Do you believe in strong government?
I always maintain that the solution for development is to not bother having a debate on democracy or authoritarian states, but to focus on good governance, because you find that some democracies do well, like India, and some democracies do poorly, like the Philippines. Some Communist states do well, like Vietnam, and others do poorly, like North Korea. So the critical variable is not whether a place is democratic or not but really whether there is good governance. But I do believe that all states eventually have to become democratic; there’s no choice. There’s no question about the destination, but the question is about the route. Many Western societies think that any society, anywhere, at any point in its history, can become democratic overnight. This is not true.
The New Asian Hemisphere: The Irresistible Shift of Global Power to the East,
336 pp/ PublicAffairs/ USD 26
---"We are entering a new era of world history: the end of Western domination and the arrival of the Asian century. The question is: will Washington wake up to this reality?” This is the central premise of Kishore Mahbubani’s provocative new book The New Asian Hemisphere: The Irresistible Shift of Global Power to the East.
Mahbubani, the dean of the Lee Kuan Yew School of Public Policy at the National University of Singapore, delivers a blistering attack on Western governments’ apparently ossified approach to the emergence of Asia, and what he sees as Western academia’s distorted vision of reality. To rectify this, Mahbubani, a Singaporean of Indian descent, has written a book charting the rise of the new Asian middle-class through what he terms “Asian lenses.”
Mahbubani is no hot-headed nationalist or regionalist. He pays homage to the West, outlining his “seven pillars of Western wisdom” as the necessary building blocks of successful development and going as far as to suggest that the USA has done more good for Asia than any other country, by pressing for decolonization and by educating many of its leaders. Even as he does this, though, he does not hesitate to launch a scathing attack on the US government’s handling of the Iraq war.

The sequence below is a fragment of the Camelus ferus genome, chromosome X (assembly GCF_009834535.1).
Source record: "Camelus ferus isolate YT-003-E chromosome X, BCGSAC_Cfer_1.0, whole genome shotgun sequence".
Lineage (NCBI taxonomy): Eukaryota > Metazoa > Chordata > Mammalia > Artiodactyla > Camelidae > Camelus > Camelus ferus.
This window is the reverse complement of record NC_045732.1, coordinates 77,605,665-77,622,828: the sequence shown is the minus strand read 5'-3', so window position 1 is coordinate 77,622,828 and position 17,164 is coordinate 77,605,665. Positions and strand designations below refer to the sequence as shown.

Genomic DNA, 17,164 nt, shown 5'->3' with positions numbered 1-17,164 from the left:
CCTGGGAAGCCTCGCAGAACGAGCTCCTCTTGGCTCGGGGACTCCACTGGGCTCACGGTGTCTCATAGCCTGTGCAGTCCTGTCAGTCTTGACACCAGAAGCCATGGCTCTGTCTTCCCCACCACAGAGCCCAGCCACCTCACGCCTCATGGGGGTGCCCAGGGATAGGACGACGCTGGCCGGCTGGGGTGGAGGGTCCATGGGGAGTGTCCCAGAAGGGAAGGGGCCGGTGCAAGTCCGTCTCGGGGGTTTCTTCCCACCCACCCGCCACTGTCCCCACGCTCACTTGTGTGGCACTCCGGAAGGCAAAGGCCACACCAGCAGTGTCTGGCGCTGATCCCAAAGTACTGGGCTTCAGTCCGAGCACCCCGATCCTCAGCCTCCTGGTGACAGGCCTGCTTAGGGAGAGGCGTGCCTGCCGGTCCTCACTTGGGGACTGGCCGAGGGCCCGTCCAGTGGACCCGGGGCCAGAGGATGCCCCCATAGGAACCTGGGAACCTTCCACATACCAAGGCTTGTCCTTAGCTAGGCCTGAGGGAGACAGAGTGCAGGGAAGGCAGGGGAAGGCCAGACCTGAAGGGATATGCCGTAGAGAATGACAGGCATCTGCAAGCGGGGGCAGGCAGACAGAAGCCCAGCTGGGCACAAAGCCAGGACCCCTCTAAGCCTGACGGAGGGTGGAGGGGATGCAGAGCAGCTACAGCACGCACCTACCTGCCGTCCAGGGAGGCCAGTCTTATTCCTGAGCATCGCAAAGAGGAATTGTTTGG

Although Prof. Mahbubani provides much food for thought about ever-shifting global power dynamics, one can’t help but be suspicious of some of Mahbubani’s views on Asia’s economic miracle – especially the contention that wealth alone is enough create a peaceful society. His statement that hundreds of millions of new middle-class people will want stability and order, and “not revolution,” or even his suggestion that “freedom to think” is more important than “freedom of expression” will raise some eyebrows, given that he was a career diplomat for the Singaporean government.
What is for sure, though, is that for all its flaws, this book is a genuine attempt to make sense of a world that is changing too fast for many of the West’s more sluggish politicians to keep up with.--